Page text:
The expression ‘easier said than done’ first appeared in print in the 15th century. Today, it can easily apply to everything from parenting to taxes to exercise.

Exercise is another prime example. As one of the registered counsellors providing virtual appointments at TELUS Health MyCare™, I often hear from guys who struggle to find the time, energy, or motivation to get active.

My experience aligns with a new study from the Canadian Men’s Health Foundation that highlights three key physical activity findings: 

  • 50% of Canadian men are not getting at least 150 minutes of moderate to strenuous weekly exercise, per Canada’s 24-Hour Movement Guidelines.
  • 42% of Canadian men reported that a lack of motivation prevents them from exercising more.
  • 31% of Canadian men reported that not having enough time prevents them from exercising more.

The good news is that there are effective ways to get motivated to exercise and make it less of a struggle—and that starts with finding your “why.”

Why is getting more exercise important to you?

Motivation to exercise will always have an ebb and flow. Even if you enjoy it and have made it part of your routine, daily distractions can still affect your motivation.

Defining why movement matters to you helps keep you going, especially when you’re not feeling it. 

Below are some of the most common reasons I hear for getting more active, along with exercise’s proven roles in making them happen.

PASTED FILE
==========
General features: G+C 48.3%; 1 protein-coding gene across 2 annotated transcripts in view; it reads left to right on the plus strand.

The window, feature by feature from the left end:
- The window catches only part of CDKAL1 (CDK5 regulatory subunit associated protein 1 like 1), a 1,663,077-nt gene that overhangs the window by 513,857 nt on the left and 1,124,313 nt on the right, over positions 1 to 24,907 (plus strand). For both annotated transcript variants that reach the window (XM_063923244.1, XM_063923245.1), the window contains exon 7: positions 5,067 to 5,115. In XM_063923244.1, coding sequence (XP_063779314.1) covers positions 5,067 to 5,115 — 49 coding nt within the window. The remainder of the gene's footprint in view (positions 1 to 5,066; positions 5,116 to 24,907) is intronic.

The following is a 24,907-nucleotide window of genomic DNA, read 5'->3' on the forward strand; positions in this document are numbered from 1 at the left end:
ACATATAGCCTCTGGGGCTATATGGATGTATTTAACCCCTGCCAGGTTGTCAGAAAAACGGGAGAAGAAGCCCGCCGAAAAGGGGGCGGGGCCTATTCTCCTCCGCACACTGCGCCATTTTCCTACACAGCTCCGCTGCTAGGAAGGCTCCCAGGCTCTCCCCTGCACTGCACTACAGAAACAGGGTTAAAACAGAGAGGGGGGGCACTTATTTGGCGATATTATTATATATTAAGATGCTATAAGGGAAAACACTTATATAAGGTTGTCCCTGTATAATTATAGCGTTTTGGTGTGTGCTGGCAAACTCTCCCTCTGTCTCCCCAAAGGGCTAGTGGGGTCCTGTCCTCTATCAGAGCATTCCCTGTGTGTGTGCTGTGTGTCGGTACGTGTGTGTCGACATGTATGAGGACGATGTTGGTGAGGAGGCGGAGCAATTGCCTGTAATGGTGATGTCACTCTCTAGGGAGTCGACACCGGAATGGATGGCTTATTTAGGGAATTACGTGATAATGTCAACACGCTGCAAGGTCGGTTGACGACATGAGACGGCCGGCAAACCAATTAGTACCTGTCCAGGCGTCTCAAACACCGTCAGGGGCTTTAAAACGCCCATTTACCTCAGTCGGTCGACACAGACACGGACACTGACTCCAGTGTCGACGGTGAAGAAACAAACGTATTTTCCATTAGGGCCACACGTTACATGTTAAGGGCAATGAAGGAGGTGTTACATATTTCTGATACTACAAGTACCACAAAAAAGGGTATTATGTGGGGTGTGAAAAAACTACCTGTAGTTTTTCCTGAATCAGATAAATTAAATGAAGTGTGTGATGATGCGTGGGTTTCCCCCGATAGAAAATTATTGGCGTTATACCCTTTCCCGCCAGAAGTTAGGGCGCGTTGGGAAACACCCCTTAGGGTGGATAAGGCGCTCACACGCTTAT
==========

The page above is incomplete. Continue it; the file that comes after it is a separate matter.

“I want to look fitter”

How exercise delivers: By getting your heart rate up and working your muscles, exercise tones your physique while helping to maintain a healthy body weight.

“I want to be able to keep up with my kids”

How exercise delivers: For one thing, exercise improves cardiovascular endurance and stamina. For another, it helps with everything from healing injuries to fighting colds by contributing to a healthy immune system and reducing inflammation. And, last but definitely not least, moving your body increases mood and energy-boosting neurotransmitters like dopamine, serotonin and norepinephrine.  

“I want to feel better”

How exercise delivers: As a counsellor specializing in mental health, this one’s right in my wheelhouse! Numerous studies show that working up a sweat, especially when it’s done outdoors, can work wonders for your mental well-being. 

As well as getting away from daily stress and enjoying some you-time, engaging in heart-pumping activity calms your mind and body by inhibiting the stress hormones adrenaline and cortisol. Likewise, working out is a healthy distraction that disrupts the cycle of negative thoughts that feed anxiety and boosts feel-good hormones. Plus, meeting exercise goals or challenges will give your confidence and self-esteem a lift. 

“I want to live longer”

How exercise delivers: Exercise reduces the risk and severity of heart disease, some forms of cancer, arthritis, prediabetes and type 2 diabetes, and muscle and bone injuries.